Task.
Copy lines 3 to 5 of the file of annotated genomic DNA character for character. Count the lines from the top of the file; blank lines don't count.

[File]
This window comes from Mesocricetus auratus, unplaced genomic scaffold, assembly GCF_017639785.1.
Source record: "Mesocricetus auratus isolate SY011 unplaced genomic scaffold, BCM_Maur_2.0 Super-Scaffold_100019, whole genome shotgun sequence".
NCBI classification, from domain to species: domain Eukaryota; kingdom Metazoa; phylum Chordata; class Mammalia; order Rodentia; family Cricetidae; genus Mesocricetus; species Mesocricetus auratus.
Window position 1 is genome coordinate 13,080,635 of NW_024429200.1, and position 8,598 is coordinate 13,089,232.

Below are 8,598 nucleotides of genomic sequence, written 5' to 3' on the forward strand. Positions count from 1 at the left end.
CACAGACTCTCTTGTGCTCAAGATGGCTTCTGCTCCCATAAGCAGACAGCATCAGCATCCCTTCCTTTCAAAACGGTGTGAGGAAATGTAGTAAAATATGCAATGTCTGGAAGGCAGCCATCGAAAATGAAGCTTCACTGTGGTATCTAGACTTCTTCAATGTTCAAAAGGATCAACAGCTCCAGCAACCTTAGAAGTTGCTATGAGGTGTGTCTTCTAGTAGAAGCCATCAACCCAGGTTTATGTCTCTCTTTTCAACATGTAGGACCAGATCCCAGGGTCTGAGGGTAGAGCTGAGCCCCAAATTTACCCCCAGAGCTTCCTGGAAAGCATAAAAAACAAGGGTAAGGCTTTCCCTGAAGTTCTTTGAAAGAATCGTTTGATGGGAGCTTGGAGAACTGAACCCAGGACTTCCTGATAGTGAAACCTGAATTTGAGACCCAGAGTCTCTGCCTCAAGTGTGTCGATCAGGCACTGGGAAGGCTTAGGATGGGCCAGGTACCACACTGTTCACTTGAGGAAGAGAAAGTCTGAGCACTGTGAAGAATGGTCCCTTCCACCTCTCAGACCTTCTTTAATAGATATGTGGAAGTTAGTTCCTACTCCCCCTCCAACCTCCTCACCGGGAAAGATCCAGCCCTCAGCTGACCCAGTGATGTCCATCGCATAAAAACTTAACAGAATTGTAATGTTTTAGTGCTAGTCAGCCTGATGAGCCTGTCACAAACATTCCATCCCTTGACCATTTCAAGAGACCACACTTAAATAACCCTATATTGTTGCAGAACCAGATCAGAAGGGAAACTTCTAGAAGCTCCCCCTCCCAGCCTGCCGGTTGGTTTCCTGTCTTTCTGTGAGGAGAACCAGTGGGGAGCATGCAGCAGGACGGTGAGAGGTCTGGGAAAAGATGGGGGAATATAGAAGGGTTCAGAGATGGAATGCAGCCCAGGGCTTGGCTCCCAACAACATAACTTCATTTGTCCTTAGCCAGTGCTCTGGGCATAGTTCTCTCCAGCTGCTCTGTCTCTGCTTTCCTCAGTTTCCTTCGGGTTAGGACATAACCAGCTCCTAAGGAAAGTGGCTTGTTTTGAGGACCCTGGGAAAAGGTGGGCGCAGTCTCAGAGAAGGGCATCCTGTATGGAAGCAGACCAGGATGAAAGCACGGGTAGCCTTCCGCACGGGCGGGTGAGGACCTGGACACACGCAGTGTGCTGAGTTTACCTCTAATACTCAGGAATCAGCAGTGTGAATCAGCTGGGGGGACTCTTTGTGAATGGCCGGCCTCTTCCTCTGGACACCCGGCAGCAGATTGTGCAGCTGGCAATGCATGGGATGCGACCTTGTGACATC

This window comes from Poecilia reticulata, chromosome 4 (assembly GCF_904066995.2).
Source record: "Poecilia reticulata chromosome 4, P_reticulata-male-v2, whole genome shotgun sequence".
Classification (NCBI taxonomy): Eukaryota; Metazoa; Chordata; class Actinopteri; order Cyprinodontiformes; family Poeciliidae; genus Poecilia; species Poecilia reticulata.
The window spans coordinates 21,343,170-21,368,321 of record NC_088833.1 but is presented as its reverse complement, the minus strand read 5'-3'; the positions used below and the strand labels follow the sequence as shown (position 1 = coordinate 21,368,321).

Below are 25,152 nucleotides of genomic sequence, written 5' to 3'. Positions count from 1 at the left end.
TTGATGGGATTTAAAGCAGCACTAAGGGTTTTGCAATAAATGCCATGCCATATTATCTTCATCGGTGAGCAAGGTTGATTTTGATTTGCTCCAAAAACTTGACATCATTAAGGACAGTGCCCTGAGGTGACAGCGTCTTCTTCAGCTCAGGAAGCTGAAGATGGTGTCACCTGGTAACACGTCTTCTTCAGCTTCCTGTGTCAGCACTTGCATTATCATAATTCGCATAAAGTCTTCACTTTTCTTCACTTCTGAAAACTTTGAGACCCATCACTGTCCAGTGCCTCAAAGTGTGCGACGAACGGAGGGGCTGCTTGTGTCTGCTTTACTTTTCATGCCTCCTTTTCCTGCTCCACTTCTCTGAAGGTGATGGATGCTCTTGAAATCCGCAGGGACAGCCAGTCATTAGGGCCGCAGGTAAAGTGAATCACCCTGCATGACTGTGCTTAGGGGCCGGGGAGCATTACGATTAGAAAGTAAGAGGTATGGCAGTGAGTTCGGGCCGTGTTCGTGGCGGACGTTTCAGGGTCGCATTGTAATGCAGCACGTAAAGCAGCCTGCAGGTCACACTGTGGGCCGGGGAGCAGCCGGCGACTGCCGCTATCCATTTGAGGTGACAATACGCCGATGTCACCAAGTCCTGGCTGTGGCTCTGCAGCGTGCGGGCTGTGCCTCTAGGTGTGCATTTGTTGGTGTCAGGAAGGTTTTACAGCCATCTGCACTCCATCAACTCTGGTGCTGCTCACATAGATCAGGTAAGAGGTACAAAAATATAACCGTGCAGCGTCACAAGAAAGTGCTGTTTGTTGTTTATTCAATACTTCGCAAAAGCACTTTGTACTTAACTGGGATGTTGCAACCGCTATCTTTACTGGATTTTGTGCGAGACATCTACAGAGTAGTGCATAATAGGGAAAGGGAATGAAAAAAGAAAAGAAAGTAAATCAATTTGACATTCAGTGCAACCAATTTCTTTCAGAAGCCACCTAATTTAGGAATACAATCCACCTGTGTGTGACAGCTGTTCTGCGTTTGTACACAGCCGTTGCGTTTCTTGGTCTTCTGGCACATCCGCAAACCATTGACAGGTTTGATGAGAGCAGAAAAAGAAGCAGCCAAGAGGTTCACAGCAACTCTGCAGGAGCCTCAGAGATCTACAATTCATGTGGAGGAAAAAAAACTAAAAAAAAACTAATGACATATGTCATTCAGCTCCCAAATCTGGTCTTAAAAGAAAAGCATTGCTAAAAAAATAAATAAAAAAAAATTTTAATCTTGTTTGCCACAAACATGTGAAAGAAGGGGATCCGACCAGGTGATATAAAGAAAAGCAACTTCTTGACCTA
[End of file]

NCBI classification, from domain to species: domain Eukaryota; kingdom Metazoa; phylum Chordata; class Mammalia; order Rodentia; family Cricetidae; genus Mesocricetus; species Mesocricetus auratus.
Window position 1 is genome coordinate 13,080,635 of NW_024429200.1, and position 8,598 is coordinate 13,089,232.

Below are 8,598 nucleotides of genomic sequence, written 5' to 3' on the forward strand. Positions count from 1 at the left end.